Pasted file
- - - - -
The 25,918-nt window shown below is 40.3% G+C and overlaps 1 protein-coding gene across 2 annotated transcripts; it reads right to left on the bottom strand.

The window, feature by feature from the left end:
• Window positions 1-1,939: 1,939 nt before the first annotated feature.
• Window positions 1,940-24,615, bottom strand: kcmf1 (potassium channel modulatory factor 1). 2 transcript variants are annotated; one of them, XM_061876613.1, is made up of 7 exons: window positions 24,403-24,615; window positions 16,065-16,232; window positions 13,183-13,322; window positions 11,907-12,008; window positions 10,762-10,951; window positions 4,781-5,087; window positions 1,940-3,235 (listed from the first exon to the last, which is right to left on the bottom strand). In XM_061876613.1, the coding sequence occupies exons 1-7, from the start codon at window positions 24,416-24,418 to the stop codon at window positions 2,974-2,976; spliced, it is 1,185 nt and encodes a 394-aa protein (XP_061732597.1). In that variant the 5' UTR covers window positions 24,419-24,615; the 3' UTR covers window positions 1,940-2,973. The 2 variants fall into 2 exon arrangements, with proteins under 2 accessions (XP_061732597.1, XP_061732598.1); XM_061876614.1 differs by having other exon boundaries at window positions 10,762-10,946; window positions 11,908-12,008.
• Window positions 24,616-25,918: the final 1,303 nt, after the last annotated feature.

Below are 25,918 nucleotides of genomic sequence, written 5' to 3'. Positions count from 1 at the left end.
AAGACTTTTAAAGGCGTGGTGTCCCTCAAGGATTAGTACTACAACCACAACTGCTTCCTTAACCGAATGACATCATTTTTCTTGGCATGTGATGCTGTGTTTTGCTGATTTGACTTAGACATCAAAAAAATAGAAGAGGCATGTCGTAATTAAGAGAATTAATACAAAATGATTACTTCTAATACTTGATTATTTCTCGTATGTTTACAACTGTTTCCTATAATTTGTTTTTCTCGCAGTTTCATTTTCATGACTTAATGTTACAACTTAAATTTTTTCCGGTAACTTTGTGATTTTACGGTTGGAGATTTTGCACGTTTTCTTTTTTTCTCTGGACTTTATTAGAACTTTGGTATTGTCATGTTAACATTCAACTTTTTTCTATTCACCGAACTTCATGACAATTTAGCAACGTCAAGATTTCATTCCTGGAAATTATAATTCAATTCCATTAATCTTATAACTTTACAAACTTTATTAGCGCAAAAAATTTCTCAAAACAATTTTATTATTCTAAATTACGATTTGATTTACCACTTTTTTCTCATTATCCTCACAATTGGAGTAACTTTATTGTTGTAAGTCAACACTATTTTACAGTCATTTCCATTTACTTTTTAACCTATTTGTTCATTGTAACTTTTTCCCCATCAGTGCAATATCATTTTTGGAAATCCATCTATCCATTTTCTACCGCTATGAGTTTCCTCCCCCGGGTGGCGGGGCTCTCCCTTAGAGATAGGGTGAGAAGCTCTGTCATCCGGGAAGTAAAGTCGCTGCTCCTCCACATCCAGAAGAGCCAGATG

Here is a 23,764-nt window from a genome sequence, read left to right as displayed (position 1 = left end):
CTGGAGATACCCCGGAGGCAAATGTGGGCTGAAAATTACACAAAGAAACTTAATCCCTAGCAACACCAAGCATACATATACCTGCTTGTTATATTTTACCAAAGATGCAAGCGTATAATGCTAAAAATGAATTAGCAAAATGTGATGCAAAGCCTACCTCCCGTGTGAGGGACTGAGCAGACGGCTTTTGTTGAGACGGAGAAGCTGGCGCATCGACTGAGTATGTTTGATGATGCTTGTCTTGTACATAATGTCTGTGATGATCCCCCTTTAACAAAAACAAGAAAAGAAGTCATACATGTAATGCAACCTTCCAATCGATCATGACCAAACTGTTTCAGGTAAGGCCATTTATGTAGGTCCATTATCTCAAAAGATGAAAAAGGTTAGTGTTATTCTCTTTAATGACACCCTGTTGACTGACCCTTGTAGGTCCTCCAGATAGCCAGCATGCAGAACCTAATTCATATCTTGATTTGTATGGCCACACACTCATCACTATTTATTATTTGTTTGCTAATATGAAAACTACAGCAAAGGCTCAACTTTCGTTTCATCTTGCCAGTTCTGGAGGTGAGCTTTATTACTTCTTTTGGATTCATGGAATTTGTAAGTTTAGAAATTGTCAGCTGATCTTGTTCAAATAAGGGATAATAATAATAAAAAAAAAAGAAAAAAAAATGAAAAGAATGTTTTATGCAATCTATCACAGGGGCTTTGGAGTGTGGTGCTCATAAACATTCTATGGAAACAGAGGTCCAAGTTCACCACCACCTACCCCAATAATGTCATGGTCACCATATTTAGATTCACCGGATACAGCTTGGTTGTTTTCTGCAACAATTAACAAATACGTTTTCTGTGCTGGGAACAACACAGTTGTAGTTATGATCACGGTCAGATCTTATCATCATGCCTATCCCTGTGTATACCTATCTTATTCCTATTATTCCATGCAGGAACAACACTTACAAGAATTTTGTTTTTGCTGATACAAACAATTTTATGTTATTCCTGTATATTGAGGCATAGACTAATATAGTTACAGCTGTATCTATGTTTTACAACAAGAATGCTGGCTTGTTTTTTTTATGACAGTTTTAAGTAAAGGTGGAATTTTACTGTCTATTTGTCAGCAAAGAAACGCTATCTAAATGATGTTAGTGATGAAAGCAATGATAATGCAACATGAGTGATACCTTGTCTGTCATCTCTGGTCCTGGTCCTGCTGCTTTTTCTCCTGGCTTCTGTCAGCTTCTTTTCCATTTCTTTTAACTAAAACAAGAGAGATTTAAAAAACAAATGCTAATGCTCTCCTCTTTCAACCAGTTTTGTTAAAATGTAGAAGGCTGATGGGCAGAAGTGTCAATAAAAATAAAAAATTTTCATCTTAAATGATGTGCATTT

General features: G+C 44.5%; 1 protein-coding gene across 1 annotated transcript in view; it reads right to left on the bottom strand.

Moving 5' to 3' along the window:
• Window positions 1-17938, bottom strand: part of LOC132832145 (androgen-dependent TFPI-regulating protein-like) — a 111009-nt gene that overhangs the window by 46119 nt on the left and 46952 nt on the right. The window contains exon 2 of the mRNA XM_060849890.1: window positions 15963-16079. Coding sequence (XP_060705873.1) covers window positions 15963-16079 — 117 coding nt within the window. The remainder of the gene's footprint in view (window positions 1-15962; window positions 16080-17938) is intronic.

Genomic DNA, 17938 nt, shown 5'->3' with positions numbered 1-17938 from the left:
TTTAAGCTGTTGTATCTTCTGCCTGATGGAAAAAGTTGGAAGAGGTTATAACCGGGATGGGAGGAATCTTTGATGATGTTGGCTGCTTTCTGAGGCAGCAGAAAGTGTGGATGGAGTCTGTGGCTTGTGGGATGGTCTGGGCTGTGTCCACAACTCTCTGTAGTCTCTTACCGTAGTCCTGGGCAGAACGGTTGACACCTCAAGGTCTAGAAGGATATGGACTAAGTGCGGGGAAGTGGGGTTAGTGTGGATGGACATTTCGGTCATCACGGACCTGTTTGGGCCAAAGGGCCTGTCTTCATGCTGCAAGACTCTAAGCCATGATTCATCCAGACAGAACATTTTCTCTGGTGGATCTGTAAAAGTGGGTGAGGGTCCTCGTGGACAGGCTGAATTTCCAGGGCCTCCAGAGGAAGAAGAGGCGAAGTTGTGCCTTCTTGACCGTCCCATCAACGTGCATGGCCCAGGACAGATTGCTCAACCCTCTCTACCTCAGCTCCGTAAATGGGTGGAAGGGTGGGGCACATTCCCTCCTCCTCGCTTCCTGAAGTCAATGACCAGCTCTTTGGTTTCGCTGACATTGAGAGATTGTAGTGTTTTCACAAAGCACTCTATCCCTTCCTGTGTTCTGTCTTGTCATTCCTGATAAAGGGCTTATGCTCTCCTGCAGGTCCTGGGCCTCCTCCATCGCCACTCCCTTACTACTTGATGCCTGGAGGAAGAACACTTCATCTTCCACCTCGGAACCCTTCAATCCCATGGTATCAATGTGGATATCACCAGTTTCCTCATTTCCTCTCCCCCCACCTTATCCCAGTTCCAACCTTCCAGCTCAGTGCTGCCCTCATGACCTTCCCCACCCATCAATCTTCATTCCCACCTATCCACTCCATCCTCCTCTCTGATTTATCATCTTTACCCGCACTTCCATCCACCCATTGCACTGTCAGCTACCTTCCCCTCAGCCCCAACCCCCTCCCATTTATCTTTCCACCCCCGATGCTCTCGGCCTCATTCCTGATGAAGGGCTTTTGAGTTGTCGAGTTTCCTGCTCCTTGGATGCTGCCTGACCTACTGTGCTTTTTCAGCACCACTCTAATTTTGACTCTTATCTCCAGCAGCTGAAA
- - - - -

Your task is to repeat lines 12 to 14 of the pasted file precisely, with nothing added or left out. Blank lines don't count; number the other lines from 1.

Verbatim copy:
• Window positions 1-17938, bottom strand: part of LOC132832145 (androgen-dependent TFPI-regulating protein-like) — a 111009-nt gene that overhangs the window by 46119 nt on the left and 46952 nt on the right. The window contains exon 2 of the mRNA XM_060849890.1: window positions 15963-16079. Coding sequence (XP_060705873.1) covers window positions 15963-16079 — 117 coding nt within the window. The remainder of the gene's footprint in view (window positions 1-15962; window positions 16080-17938) is intronic.

Genomic DNA, 17938 nt, shown 5'->3' with positions numbered 1-17938 from the left:
TTTAAGCTGTTGTATCTTCTGCCTGATGGAAAAAGTTGGAAGAGGTTATAACCGGGATGGGAGGAATCTTTGATGATGTTGGCTGCTTTCTGAGGCAGCAGAAAGTGTGGATGGAGTCTGTGGCTTGTGGGATGGTCTGGGCTGTGTCCACAACTCTCTGTAGTCTCTTACCGTAGTCCTGGGCAGAACGGTTGACACCTCAAGGTCTAGAAGGATATGGACTAAGTGCGGGGAAGTGGGGTTAGTGTGGATGGACATTTCGGTCATCACGGACCTGTTTGGGCCAAAGGGCCTGTCTTCATGCTGCAAGACTCTAAGCCATGATTCATCCAGACAGAACATTTTCTCTGGTGGATCTGTAAAAGTGGGTGAGGGTCCTCGTGGACAGGCTGAATTTCCAGGGCCTCCAGAGGAAGAAGAGGCGAAGTTGTGCCTTCTTGACCGTCCCATCAACGTGCATGGCCCAGGACAGATTGCTCAACCCTCTCTACCTCAGCTCCGTAAATGGGTGGAAGGGTGGGGCACATTCCCTCCTCCTCGCTTCCTGAAGTCAATGACCAGCTCTTTGGTTTCGCTGACATTGAGAGATTGTAGTGTTTTCACAAAGCACTCTATCCCTTCCTGTGTTCTGTCTTGTCATTCCTGATAAAGGGCTTATGCTCTCCTGCAGGTCCTGGGCCTCCTCCATCGCCACTCCCTTACTACTTGATGCCTGGAGGAAGAACACTTCATCTTCCACCTCGGAACCCTTCAATCCCATGGTATCAATGTGGATATCACCAGTTTCCTCATTTCCTCTCCCCCCACCTTATCCCAGTTCCAACCTTCCAGCTCAGTGCTGCCCTCATGACCTTCCCCACCCATCAATCTTCATTCCCACCTATCCACTCCATCCTCCTCTCTGATTTATCATCTTTACCCGCACTTCCATCCACCCATTGCACTGTCAGCTACCTTCCCCTCAGCCCCAACCCCCTCCCATTTATCTTTCCACCCCCGATGCTCTCGGCCTCATTCCTGATGAAGGGCTTTTGAGTTGTCGAGTTTCCTGCTCCTTGGATGCTGCCTGACCTACTGTGCTTTTTCAGCACCACTCTAATTTTGACTCTTATCTCCAGCAGCTGAAA